Savage Young Krayolas

The Krayolas

Saustex/ Box Records, 2020

REVIEW BY: Tom Haugen


If you haven't heard of The Krayolas before, you're not the only one. They’re a Texas garage rock band who were most active in the late '70s through the mid '80s; Savage Young Krayolas, a lost record from their formative years, is the debut album that never was, but sure should have been. 

The rockin' listen leads with the charged garage rock fun of “Aw Tonight,” where swift drumming and energetic guitars suit the gritty yet tuneful singing. This formula continues to the rhythmic, powerful power-pop of “You're Not My Girl.”my_heart_sings_the_harmony_web_ad_alt_250

Thankfully, the band doesn’t hide their influences at all, as their version of The Kinks' “You Really Got Me” does the original justice, while “Cry Cry, Laugh Laugh” is dripping with retro-rock fun with some of the best singing and sharp guitar riffs.

The second side is equally brilliant, and includes the hand clapping and harmonic backing vocals of “All I Do Is Try,” while “I Just Wanna” shakes, bounces and rocks in a way that could soundtrack a school dance many decades ago.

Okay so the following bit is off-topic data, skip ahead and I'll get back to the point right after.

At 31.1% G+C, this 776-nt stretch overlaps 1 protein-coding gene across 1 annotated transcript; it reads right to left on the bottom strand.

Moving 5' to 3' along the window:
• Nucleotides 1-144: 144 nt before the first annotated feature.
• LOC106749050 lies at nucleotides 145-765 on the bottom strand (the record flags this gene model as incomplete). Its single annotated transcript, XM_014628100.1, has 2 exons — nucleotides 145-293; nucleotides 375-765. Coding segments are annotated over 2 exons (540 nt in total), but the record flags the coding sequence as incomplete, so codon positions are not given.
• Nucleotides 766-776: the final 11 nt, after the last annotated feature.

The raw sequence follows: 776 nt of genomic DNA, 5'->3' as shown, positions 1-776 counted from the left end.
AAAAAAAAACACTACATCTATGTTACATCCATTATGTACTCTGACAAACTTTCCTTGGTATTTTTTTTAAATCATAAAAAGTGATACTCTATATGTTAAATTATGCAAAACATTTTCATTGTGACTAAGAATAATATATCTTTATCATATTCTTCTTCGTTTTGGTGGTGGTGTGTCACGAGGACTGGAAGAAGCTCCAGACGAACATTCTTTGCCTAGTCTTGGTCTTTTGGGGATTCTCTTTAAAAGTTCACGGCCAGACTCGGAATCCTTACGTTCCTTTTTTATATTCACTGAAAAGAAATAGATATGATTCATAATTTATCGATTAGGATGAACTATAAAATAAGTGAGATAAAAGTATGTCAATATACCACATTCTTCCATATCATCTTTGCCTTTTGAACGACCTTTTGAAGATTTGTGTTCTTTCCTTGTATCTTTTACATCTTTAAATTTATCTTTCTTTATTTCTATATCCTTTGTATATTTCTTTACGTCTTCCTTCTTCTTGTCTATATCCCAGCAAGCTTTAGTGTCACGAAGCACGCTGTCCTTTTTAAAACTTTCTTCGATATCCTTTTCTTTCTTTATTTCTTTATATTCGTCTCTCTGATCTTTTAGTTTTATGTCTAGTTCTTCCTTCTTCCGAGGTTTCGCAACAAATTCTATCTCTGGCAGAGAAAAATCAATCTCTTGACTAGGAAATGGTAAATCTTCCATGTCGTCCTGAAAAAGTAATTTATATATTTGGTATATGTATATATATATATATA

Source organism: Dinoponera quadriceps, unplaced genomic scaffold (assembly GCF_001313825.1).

Deeper yet, the rumbling “Alamo Dragway” recruits some surf rock tendencies amid the crashing percussion of the fiery instrumental. The piano friendly and vocally strong “Sunny Day” flirts with gospel tendencies as the band prove that their not just guitar driven.

“Three Girls Flying In From Mexico City” finishes the record on a very high note, where their strong attention to detail draws parallels to legends like Cheap Trick or The Dave Clark Five, which could never be a bad thing.

Appropriately known as the Tex Mex Beatles, The Krayolas made plenty of fans in their home and neighboring states before breaking up in 1988. Reunions have happened since,  though recently the original member Barry Smith passed away.

Amazingly, these songs were penned when The Krayolas’ members were just teenagers, but you'd never know it, because this trio rock ‘n’ rolls like seasoned vets. This release sounds as great today as it did then, and likely will 50 years from now, too.

Rating: A

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© 2021 Tom Haugen and The Daily Vault. All rights reserved. Review or any portion may not be reproduced without written permission. Cover art is the intellectual property of Saustex/ Box Records, and is used for informational purposes only.